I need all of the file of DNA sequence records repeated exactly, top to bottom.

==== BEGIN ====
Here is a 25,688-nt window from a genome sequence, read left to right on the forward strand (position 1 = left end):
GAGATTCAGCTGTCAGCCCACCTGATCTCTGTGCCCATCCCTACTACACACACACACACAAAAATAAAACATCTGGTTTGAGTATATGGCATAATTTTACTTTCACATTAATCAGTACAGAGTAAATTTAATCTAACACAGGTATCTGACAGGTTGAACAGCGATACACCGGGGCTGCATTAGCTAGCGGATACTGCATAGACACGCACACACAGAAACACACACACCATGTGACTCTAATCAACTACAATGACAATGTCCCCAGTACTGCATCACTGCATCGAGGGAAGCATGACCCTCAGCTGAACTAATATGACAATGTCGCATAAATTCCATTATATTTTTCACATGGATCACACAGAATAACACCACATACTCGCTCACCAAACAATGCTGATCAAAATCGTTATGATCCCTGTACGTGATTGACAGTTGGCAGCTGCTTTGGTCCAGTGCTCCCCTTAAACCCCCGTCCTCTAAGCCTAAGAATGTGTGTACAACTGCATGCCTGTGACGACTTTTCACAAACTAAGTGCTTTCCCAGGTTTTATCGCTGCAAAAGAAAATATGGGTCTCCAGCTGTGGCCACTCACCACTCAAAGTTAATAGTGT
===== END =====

Here is a 25,688-nt window from a genome sequence, read left to right on the forward strand (position 1 = left end):
GAGATTCAGCTGTCAGCCCACCTGATCTCTGTGCCCATCCCTACTACACACACACACACAAAAATAAAACATCTGGTTTGAGTATATGGCATAATTTTACTTTCACATTAATCAGTACAGAGTAAATTTAATCTAACACAGGTATCTGACAGGTTGAACAGCGATACACCGGGGCTGCATTAGCTAGCGGATACTGCATAGACACGCACACACAGAAACACACACACCATGTGACTCTAATCAACTACAATGACAATGTCCCCAGTACTGCATCACTGCATCGAGGGAAGCATGACCCTCAGCTGAACTAATATGACAATGTCGCATAAATTCCATTATATTTTTCACATGGATCACACAGAATAACACCACATACTCGCTCACCAAACAATGCTGATCAAAATCGTTATGATCCCTGTACGTGATTGACAGTTGGCAGCTGCTTTGGTCCAGTGCTCCCCTTAAACCCCCGTCCTCTAAGCCTAAGAATGTGTGTACAACTGCATGCCTGTGACGACTTTTCACAAACTAAGTGCTTTCCCAGGTTTTATCGCTGCAAAAGAAAATATGGGTCTCCAGCTGTGGCCACTCACCACTCAAAGTTAATAGTGT